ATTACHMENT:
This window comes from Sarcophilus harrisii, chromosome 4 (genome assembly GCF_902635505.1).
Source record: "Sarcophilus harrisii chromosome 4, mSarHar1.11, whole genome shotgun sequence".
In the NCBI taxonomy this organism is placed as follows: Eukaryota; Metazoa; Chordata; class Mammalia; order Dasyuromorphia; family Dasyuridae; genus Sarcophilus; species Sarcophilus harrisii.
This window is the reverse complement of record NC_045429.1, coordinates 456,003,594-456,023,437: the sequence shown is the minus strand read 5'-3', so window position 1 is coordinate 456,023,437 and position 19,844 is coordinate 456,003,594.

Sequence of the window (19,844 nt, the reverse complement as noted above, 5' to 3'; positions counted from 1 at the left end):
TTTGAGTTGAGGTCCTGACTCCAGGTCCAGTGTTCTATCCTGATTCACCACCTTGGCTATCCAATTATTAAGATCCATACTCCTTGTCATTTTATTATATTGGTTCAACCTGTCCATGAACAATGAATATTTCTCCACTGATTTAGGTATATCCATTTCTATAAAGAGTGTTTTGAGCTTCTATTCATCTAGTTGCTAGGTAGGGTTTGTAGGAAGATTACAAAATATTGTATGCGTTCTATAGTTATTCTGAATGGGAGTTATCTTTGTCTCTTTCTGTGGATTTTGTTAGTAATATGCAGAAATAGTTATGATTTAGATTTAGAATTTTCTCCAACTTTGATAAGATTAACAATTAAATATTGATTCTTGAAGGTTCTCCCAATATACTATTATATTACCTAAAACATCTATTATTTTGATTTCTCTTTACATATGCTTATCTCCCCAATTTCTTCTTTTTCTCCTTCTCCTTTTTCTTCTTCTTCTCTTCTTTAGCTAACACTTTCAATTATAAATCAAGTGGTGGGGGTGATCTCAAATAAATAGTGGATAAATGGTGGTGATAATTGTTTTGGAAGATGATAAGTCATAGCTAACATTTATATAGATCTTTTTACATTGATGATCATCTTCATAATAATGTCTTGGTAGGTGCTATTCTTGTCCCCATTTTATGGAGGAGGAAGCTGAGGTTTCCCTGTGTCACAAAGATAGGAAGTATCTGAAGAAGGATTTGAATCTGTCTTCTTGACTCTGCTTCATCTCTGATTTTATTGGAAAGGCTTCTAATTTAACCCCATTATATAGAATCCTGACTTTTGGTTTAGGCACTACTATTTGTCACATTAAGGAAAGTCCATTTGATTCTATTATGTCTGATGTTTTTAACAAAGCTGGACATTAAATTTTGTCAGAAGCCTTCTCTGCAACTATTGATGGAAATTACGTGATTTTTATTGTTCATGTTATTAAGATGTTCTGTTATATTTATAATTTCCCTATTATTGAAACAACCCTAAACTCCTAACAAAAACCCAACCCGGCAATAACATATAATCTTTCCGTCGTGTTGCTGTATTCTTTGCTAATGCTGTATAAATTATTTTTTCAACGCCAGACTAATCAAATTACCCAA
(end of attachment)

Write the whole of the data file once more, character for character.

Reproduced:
This window comes from Sarcophilus harrisii, chromosome 4 (genome assembly GCF_902635505.1).
Source record: "Sarcophilus harrisii chromosome 4, mSarHar1.11, whole genome shotgun sequence".
In the NCBI taxonomy this organism is placed as follows: Eukaryota; Metazoa; Chordata; class Mammalia; order Dasyuromorphia; family Dasyuridae; genus Sarcophilus; species Sarcophilus harrisii.
This window is the reverse complement of record NC_045429.1, coordinates 456,003,594-456,023,437: the sequence shown is the minus strand read 5'-3', so window position 1 is coordinate 456,023,437 and position 19,844 is coordinate 456,003,594.

Sequence of the window (19,844 nt, the reverse complement as noted above, 5' to 3'; positions counted from 1 at the left end):
TTTGAGTTGAGGTCCTGACTCCAGGTCCAGTGTTCTATCCTGATTCACCACCTTGGCTATCCAATTATTAAGATCCATACTCCTTGTCATTTTATTATATTGGTTCAACCTGTCCATGAACAATGAATATTTCTCCACTGATTTAGGTATATCCATTTCTATAAAGAGTGTTTTGAGCTTCTATTCATCTAGTTGCTAGGTAGGGTTTGTAGGAAGATTACAAAATATTGTATGCGTTCTATAGTTATTCTGAATGGGAGTTATCTTTGTCTCTTTCTGTGGATTTTGTTAGTAATATGCAGAAATAGTTATGATTTAGATTTAGAATTTTCTCCAACTTTGATAAGATTAACAATTAAATATTGATTCTTGAAGGTTCTCCCAATATACTATTATATTACCTAAAACATCTATTATTTTGATTTCTCTTTACATATGCTTATCTCCCCAATTTCTTCTTTTTCTCCTTCTCCTTTTTCTTCTTCTTCTCTTCTTTAGCTAACACTTTCAATTATAAATCAAGTGGTGGGGGTGATCTCAAATAAATAGTGGATAAATGGTGGTGATAATTGTTTTGGAAGATGATAAGTCATAGCTAACATTTATATAGATCTTTTTACATTGATGATCATCTTCATAATAATGTCTTGGTAGGTGCTATTCTTGTCCCCATTTTATGGAGGAGGAAGCTGAGGTTTCCCTGTGTCACAAAGATAGGAAGTATCTGAAGAAGGATTTGAATCTGTCTTCTTGACTCTGCTTCATCTCTGATTTTATTGGAAAGGCTTCTAATTTAACCCCATTATATAGAATCCTGACTTTTGGTTTAGGCACTACTATTTGTCACATTAAGGAAAGTCCATTTGATTCTATTATGTCTGATGTTTTTAACAAAGCTGGACATTAAATTTTGTCAGAAGCCTTCTCTGCAACTATTGATGGAAATTACGTGATTTTTATTGTTCATGTTATTAAGATGTTCTGTTATATTTATAATTTCCCTATTATTGAAACAACCCTAAACTCCTAACAAAAACCCAACCCGGCAATAACATATAATCTTTCCGTCGTGTTGCTGTATTCTTTGCTAATGCTGTATAAATTATTTTTTCAACGCCAGACTAATCAAATTACCCAA